|1. achievement/achievements||6. style|
|2. personality / character||7. development|
|3. situational||8. vision|
|4. friend||9. structures|
|5. aspirations / ambitions||10. innovation / innovations|
Today, I want to talk about self-regulatory focus theory and how the actions of leaders can affect the way followers approach different situations. Self-regulatory focus theory is a theory developed by Tori Higgins. He says that a person’s focus at any given time is to either approach pleasure or avoid pain. These are two basic motivations that each and every one of us has, and they cause us to have different kinds of goals. Promotion goals in different life situations emphasise achievement.
Prevention goals are oriented towards the avoidance of punishment.
In a specific situation, our thoughts might focus more on promotion goals or more on prevention goals. The theory suggests that two factors affect which goals we are focusing on. First, there is a chronic factor. This factor is connected to a person's personality
and says that each person has a basic tendency to either focus more on promotion goals or focus more on prevention goals as part of his or her personality. Second, there is a situational factor which means that the context we are in can make us more likely to focus on one set of goals or the other.
For example, we are more likely to be thinking about pleasure and to have promotion goals when we are spending time with a friend.
In contrast, if we are working on an important project for our boss, we are more likely to try to avoid making mistakes and therefore have more prevention goals in our mind.
Research has shown that the goals we are focusing on at a given time affect the way we think. For example, when focusing on promotion goals, people consider their ideal self. their aspirations and gains.
They don't think about what they can lose, so they think in a happier mode. They feel more inspired to change.
When people are focusing on prevention goals, they think about their “ought" self. What are they supposed to be? What are people expecting from them? They consider their obligations to others. As a result, they experience more anxiety and try to avoid situations where they could lose.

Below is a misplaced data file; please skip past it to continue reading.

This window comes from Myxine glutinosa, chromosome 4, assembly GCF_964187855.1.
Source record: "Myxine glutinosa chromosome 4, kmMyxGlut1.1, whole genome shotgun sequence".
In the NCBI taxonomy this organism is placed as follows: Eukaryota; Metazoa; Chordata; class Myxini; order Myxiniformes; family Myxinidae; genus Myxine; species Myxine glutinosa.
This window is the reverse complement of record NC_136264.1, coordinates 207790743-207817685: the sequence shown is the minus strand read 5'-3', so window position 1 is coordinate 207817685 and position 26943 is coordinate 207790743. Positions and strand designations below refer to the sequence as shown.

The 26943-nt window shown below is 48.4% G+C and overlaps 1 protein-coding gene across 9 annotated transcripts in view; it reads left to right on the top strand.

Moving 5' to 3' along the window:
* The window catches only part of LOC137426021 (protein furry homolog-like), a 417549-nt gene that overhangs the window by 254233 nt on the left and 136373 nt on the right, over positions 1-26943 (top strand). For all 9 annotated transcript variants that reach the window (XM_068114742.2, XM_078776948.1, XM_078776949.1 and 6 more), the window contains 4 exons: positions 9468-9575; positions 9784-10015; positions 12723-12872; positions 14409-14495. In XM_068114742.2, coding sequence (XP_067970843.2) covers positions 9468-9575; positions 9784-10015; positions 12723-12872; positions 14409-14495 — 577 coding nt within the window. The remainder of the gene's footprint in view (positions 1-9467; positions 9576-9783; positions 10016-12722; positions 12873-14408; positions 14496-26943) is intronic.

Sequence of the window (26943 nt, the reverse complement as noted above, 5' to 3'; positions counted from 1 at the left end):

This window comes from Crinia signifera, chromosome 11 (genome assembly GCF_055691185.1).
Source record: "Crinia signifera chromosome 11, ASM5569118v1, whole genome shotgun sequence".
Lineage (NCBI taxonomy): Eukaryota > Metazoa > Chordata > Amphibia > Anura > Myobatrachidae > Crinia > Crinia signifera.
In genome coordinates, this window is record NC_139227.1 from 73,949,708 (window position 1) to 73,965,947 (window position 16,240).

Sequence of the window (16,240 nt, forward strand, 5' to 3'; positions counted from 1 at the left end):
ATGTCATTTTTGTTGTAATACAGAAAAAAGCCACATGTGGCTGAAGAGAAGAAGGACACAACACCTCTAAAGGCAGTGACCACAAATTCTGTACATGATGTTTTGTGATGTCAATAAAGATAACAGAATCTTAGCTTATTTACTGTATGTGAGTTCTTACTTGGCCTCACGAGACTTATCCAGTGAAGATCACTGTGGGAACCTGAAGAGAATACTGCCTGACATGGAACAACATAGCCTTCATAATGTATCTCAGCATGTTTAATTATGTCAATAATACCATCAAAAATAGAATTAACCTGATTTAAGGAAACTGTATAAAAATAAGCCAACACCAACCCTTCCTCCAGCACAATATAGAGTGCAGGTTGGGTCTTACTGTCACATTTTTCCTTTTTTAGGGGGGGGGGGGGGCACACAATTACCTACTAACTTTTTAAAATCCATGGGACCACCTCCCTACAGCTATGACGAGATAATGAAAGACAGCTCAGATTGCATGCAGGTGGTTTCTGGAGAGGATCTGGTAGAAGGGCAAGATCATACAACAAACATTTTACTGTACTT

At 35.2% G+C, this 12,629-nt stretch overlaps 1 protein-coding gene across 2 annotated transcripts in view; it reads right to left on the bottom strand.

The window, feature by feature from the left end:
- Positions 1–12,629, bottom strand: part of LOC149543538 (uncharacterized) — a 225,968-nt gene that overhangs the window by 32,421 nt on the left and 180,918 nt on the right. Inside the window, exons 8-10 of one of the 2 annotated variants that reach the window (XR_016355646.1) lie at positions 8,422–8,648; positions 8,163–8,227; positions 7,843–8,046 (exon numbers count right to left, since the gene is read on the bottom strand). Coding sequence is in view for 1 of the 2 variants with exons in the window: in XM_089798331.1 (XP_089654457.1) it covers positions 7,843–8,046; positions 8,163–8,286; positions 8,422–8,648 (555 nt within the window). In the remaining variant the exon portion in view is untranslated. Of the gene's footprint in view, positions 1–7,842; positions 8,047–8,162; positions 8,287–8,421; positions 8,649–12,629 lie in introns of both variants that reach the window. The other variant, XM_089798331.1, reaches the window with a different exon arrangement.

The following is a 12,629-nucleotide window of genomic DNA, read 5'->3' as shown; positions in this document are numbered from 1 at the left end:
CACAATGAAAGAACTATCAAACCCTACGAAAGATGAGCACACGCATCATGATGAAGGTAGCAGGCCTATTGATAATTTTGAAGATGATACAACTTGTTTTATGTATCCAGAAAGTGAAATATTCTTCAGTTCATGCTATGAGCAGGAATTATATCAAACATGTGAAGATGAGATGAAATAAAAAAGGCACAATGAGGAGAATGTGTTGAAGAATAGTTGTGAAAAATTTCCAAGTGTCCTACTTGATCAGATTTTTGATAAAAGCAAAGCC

Now that I have talked about the two focuses and how they affect people, I want to look at the idea that the way leaders behave, or their style of leading, can affect the focus that followers adopt in a specific situation.
In talking about leadership, we often mention transformational leaders and transactional leaders. Transformational leaders, when interacting with their followers, focus on their development.
In their words and actions transformational leaders highlight change. Their speech is passionate and conveys a definitive vision.
All of these things can encourage followers to think about what could be. In other words, they inspire a promotion focus in their followers.
In contrast, transactional leaders focus on developing clear structures that tell their followers exactly what is expected of them.
While they do explain the rewards people will get for following orders, they emphasise more how a follower will be punished or that a follower won't get rewarded if his or her behaviour doesn’t change. In short, they emphasise the consequences of making a mistake. This emphasis will clearly lead followers to focus on avoiding punishment and problems. This is clearly a prevention focus.
In conclusion, it is important to understand that one focus is not necessarily better than the other one. For a designer who works in a field where a lot of innovation is needed,
a promotion focus is probably better. In contrast, a prevention focus which causes people to work more cautiously and produce higher quality work might be very appropriate for a job like a surgeon, for example. The main point of the research, though, is that the actions of leaders can greatly influence whether people approach a situation with more of a promotion focus or more of a prevention focus.